5. Ang Manananggal sa Unit 23 B (Prime Cruz)
This self-announced rom-gore fare was the opposite of all the elements that made last year's Sleepless a resounding success. It felt like it was a special kind of broth initially prepared for perfection, but it was rather spoiled by some cooks. Except for Ryza Cenon's wonderful turn as the title character and the splendid cinematography, the film's dramatics failed to deliver.
4. Purgatoryo (Derick Cabrido)
Cabrido’s technical dexterity is still very much on display with his third feature project. The opening scene alone makes us want to give the film an early applause – his camera is positioned in such a way the audience would feel the discomfort of being embalmed “alive.” The film starts to falter, however, with the fewer amounts of stakes being assigned to the characters, or the lesser phenomenology attached to the narrative place – which gives the shocking cracks of its end too little to care about.
Our choices for the BEST FILM will be afforded equally to three remarkable films:
1.Baboy Halas (Bagane Fiola)
In Bagane Fiola's masterful film BABOY HALAS (NETPAC Jury Prize), when one of the wives of the Lumad hotf started to make complains about the lack of food provisions from the daily hunting trips - that signaled the subtle yet powerful narrative that would painstakingly unfold.
Why in the forest world would food be lacking? The forest lands (including the wild animals) apparently are raped and depleted. The indigenous folks are deprived of the supposed abundance their ancestral lands provide. They resort to mysticism, to senseless tribal wars, and even they are not spared of hallucinations and PTSD. And now, you wonder why they had to go down and join the rallies on the flatlands to fight for and reclaim what inherently are theirs? And the final resort of the government forces was not at least to protect them - but rather elect unspeakable violence and entice clueless online debates.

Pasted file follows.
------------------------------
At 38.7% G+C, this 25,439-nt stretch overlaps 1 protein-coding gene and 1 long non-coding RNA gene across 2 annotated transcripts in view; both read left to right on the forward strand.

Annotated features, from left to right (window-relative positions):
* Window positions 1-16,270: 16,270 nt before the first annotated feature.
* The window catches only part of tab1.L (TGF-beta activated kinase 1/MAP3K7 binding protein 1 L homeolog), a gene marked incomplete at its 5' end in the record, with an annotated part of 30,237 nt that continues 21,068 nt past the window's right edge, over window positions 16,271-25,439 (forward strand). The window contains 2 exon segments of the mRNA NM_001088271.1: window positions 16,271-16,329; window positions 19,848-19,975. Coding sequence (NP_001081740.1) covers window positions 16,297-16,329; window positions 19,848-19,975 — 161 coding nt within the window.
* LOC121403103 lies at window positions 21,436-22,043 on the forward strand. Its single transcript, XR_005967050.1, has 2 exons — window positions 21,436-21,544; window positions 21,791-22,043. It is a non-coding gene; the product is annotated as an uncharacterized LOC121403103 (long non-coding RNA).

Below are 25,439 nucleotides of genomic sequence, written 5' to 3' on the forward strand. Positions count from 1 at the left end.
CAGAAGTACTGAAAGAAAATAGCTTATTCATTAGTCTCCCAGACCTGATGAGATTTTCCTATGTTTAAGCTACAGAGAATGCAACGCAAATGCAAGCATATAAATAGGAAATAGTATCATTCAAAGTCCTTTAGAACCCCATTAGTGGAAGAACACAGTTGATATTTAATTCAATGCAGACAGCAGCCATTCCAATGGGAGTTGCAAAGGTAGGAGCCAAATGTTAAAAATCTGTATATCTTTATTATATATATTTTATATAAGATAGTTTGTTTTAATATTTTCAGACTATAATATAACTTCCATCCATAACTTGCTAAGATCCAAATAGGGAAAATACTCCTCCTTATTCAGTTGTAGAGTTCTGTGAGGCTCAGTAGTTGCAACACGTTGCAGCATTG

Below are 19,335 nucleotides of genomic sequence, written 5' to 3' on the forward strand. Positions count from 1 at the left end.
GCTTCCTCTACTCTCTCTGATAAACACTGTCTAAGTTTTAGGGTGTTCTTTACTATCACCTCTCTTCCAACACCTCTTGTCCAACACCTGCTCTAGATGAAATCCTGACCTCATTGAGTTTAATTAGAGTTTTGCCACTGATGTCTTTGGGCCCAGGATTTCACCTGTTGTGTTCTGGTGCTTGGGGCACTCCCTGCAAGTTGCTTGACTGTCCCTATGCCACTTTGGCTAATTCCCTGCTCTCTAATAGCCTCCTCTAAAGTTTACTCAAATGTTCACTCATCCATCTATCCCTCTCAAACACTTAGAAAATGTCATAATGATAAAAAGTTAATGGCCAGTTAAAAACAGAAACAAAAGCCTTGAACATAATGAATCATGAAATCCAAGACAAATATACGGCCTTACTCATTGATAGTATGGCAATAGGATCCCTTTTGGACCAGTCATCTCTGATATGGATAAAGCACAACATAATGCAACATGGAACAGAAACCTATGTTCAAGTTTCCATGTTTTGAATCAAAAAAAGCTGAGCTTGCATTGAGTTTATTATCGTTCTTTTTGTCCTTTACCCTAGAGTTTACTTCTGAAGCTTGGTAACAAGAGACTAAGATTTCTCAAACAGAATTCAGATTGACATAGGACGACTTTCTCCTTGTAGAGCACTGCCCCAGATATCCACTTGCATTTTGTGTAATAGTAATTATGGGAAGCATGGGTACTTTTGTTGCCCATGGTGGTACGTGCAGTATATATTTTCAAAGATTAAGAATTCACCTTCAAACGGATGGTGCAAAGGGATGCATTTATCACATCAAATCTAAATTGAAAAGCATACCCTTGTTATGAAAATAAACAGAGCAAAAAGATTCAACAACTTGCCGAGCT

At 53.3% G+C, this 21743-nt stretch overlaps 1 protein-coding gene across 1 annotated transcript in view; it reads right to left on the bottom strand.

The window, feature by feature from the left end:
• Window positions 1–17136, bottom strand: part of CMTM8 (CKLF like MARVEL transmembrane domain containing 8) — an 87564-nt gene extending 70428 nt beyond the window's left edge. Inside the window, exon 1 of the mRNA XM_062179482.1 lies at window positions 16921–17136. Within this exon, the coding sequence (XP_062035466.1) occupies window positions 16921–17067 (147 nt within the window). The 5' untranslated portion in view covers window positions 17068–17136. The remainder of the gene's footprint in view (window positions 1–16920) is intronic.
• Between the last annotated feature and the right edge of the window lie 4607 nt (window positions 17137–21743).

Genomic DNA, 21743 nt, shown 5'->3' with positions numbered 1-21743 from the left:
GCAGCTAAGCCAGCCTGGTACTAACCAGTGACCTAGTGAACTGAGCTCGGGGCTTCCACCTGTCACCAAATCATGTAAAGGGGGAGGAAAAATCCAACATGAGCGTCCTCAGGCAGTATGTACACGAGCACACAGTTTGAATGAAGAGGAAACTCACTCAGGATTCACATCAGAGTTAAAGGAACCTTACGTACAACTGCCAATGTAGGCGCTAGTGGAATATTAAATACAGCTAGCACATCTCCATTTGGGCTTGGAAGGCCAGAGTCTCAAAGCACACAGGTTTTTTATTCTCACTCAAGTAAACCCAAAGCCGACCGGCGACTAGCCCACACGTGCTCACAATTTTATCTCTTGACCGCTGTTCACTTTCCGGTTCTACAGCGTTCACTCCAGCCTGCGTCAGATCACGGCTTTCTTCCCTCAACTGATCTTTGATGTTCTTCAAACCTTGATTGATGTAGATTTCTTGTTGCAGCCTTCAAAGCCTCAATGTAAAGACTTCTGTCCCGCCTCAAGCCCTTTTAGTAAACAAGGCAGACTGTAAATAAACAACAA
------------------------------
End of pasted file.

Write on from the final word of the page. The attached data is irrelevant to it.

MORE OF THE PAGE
1.Women of the Weeping River (Sheron Dayoc, BEST FILM)
Women of the Weeping River (Sheron Dayoc, ) ends the film about a warring Mindanaoan forest clans in an excruciatingly emotional stalemate, punctuating it further by revealing the much bigger picture: the endless horror of militarization and denudation. Behind the bloody display and highly charged emotional portraitures, the film fluidly flows out poetic and artistic emblems that made it more beautiful and remarkable.
1.Singing in Graveyards (Bradley Liew)
There aren’t too many films that remarkably present old-age, mortality, despair, and sardonic hopefulness in a beautiful and evenly lyrical pace. Liew’s camera is admiring and respectful of its subject. His artistic design is even more lovingly detailed and masterfully executed. We can go and on, and only superlatives will come out of our pens.